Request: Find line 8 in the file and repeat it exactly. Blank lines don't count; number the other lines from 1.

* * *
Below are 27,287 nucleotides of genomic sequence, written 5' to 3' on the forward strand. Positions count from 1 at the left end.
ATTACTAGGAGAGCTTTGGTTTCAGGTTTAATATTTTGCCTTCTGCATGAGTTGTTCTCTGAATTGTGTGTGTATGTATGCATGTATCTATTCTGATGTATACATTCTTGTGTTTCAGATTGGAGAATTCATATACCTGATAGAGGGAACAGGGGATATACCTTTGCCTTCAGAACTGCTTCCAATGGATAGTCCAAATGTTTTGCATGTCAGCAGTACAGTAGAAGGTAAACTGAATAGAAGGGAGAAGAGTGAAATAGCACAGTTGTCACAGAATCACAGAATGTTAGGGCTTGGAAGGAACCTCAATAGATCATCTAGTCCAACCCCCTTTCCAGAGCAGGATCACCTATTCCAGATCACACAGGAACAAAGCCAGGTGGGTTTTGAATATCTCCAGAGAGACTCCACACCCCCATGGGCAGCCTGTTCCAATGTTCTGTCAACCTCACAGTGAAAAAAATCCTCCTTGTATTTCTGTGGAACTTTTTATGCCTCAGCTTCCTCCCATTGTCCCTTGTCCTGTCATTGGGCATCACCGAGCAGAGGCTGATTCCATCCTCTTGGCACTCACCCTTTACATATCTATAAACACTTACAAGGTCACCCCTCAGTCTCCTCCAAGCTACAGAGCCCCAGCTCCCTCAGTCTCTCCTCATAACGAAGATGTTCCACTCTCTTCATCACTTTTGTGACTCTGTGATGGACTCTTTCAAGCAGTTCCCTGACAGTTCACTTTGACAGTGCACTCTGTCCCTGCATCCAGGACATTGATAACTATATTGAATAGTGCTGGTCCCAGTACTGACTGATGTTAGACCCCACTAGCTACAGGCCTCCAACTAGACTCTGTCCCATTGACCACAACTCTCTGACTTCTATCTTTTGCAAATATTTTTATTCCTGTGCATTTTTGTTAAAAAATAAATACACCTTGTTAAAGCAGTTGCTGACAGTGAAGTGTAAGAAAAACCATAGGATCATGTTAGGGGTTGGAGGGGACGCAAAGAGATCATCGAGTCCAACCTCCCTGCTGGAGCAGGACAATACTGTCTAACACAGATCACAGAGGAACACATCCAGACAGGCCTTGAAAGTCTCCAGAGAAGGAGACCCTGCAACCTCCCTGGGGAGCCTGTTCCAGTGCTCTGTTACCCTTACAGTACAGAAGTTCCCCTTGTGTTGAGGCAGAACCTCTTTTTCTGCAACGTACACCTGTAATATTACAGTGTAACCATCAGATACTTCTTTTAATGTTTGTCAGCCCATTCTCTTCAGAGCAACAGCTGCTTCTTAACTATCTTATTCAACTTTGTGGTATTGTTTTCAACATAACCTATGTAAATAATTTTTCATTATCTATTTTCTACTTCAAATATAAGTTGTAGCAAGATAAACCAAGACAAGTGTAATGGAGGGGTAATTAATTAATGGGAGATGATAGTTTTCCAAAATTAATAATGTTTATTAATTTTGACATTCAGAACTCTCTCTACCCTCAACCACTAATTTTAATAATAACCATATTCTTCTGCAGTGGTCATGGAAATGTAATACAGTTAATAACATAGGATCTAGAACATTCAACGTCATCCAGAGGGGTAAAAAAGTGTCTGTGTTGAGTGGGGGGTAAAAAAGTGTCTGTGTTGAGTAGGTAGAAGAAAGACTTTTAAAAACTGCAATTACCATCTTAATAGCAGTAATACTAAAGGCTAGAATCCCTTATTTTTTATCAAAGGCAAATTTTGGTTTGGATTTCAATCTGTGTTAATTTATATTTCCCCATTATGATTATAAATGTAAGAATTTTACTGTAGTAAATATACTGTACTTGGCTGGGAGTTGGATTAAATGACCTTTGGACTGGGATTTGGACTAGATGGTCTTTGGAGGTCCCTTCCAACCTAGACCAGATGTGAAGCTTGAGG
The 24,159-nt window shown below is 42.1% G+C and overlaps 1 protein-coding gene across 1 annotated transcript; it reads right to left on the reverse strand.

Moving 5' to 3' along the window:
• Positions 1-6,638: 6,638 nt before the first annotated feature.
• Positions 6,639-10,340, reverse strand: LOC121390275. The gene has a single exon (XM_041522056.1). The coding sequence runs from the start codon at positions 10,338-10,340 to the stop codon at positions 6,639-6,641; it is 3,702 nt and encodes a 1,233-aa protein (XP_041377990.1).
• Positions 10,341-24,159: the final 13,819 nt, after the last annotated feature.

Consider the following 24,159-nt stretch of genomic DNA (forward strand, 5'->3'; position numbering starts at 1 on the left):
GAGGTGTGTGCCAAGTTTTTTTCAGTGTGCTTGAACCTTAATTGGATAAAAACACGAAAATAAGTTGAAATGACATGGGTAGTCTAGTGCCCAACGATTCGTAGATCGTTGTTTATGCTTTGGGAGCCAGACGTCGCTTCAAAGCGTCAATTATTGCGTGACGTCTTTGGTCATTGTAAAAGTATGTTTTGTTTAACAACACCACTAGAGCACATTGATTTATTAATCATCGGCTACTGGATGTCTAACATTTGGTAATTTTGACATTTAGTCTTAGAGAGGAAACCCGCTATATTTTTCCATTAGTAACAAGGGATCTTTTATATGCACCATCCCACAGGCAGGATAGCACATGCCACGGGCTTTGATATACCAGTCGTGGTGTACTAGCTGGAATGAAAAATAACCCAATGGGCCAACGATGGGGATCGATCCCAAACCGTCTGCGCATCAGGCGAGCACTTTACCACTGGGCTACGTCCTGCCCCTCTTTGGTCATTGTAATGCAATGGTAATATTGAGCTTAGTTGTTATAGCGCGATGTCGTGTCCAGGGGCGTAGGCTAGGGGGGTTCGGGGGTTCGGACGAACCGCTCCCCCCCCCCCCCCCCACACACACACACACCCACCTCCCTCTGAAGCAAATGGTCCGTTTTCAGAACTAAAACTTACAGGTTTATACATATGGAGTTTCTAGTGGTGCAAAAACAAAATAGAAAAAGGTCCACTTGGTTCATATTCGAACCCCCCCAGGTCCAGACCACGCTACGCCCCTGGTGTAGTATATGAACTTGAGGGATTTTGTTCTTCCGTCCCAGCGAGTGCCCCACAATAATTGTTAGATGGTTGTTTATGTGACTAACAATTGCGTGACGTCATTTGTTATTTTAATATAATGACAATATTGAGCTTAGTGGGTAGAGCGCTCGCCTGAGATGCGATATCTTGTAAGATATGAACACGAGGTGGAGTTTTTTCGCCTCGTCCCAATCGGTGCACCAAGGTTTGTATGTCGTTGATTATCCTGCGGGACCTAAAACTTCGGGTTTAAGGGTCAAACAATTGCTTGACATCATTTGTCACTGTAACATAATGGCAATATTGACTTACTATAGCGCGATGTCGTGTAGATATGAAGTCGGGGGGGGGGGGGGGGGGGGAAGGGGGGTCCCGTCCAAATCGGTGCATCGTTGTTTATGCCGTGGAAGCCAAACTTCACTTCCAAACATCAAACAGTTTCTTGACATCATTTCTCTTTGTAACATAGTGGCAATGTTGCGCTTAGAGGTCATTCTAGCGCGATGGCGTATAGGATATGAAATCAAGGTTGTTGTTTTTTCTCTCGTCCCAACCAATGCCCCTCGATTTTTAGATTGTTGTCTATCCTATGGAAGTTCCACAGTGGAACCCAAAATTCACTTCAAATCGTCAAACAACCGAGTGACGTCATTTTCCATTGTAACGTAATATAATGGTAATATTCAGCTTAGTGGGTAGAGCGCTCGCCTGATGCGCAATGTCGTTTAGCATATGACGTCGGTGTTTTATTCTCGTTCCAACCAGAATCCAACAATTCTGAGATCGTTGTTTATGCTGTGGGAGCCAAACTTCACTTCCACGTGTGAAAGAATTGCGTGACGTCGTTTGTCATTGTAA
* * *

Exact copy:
Consider the following 24,159-nt stretch of genomic DNA (forward strand, 5'->3'; position numbering starts at 1 on the left):